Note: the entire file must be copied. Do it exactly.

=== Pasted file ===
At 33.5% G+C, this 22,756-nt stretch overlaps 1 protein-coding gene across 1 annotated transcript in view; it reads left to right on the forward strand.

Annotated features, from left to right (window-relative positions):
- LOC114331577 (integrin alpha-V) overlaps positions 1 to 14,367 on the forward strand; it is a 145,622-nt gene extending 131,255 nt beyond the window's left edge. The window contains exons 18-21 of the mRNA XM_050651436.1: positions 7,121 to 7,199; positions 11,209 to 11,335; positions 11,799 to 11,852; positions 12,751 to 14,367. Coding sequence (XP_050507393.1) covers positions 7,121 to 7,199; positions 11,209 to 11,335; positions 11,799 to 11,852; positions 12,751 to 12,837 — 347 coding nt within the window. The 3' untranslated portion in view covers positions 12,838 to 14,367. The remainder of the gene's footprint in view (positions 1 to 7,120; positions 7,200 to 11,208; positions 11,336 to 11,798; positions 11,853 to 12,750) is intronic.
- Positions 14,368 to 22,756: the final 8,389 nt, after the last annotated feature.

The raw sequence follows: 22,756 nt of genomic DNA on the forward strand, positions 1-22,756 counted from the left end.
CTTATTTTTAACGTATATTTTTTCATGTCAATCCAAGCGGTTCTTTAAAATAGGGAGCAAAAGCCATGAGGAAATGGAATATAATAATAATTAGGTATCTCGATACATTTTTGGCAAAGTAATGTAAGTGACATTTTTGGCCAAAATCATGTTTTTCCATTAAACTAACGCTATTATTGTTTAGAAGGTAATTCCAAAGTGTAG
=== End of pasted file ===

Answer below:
At 33.5% G+C, this 22,756-nt stretch overlaps 1 protein-coding gene across 1 annotated transcript in view; it reads left to right on the forward strand.

Annotated features, from left to right (window-relative positions):
- LOC114331577 (integrin alpha-V) overlaps positions 1 to 14,367 on the forward strand; it is a 145,622-nt gene extending 131,255 nt beyond the window's left edge. The window contains exons 18-21 of the mRNA XM_050651436.1: positions 7,121 to 7,199; positions 11,209 to 11,335; positions 11,799 to 11,852; positions 12,751 to 14,367. Coding sequence (XP_050507393.1) covers positions 7,121 to 7,199; positions 11,209 to 11,335; positions 11,799 to 11,852; positions 12,751 to 12,837 — 347 coding nt within the window. The 3' untranslated portion in view covers positions 12,838 to 14,367. The remainder of the gene's footprint in view (positions 1 to 7,120; positions 7,200 to 11,208; positions 11,336 to 11,798; positions 11,853 to 12,750) is intronic.
- Positions 14,368 to 22,756: the final 8,389 nt, after the last annotated feature.

The raw sequence follows: 22,756 nt of genomic DNA on the forward strand, positions 1-22,756 counted from the left end.
CTTATTTTTAACGTATATTTTTTCATGTCAATCCAAGCGGTTCTTTAAAATAGGGAGCAAAAGCCATGAGGAAATGGAATATAATAATAATTAGGTATCTCGATACATTTTTGGCAAAGTAATGTAAGTGACATTTTTGGCCAAAATCATGTTTTTCCATTAAACTAACGCTATTATTGTTTAGAAGGTAATTCCAAAGTGTAG